It is not clear how much customer information was actually used or sold but Target suffered, at least temporarily. Short-term earnings were down after customers lost confidence in the company. The CEO and CIO both resigned over the incident and Target has since worked to examine every aspect of their network for possible security holes. In short, security is serious business now, even at the highest levels.

Sony Hack

In November 2014, hackers breached the Sony Studios network and made public information about personnel, including salaries, unreleased films, and e-mail correspondence between Sony employees. They demanded that the upcoming movie, “The Interview” not be released. The movie was a spoof about North Korea, which led to the conjecture that the North Koreans were behind the hack. I will go on record as saying that I believe that the hack was an inside job, either by disgruntled employees or perhaps even orchestrated by the company to create publicity around a potentially bad movie. In any case, the movie was not released to theaters right away and Sony Pictures chief Amy Pascal was fired. It is not clear what Sony has done to shore up their defenses from further attacks but this is a case where limited and targeted inside information was exposed instead of customer information.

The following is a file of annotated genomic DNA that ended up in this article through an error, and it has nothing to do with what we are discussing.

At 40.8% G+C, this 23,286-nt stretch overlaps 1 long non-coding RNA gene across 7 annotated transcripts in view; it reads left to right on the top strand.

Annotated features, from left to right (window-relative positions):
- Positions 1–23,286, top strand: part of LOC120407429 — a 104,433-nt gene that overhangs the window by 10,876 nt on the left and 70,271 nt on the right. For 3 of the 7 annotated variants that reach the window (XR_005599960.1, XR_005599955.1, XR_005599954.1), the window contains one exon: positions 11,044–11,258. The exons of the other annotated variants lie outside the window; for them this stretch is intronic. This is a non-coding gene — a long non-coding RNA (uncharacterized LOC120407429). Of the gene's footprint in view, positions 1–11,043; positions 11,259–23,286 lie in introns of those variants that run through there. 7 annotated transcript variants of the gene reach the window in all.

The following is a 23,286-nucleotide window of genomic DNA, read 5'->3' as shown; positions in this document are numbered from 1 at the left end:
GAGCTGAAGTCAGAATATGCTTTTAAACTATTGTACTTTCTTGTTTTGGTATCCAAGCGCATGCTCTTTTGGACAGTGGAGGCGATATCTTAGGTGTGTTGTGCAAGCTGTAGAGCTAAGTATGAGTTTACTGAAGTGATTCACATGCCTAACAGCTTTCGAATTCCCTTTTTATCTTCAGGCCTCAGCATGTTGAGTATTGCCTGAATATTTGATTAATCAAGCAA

These are just three of the recent high profile attacks perpetrated for financial gain, moral outrage or embarrassment. High-level executives lost their positions and organizations lost credibility in the eyes of customers. Here are three take away messages for me:

  1. Security does matter and it should matter in the highest levels of an organization. In the old days, the shop proprietor locked the front door when she went home at night, but it is not that simple anymore. With the increase in cloud computing and storage, there are a lot more doors to secure. It is complex and it is important.
  2. Organizations need to evaluate their security threats from both the outside and the inside. Employees know the systems and networks better than hackers. Are they with you or against you? How do you know?
  3. Security matters to each individual. We need to be diligent about our own digital presence and tracks on the Internet. Are your transactions secure? Are you using solid passwords? Are you encrypting your personal information when necessary? We all have a personal responsibility in that regard.

Those are my thoughts. Let me know what you think.

Author Kelly BrownAbout Kelly Brown

Kelly Brown is an IT professional and assistant professor of practice for the UO Applied Information Management Master’s Degree Program. He writes about IT and business topics that keep him up at night.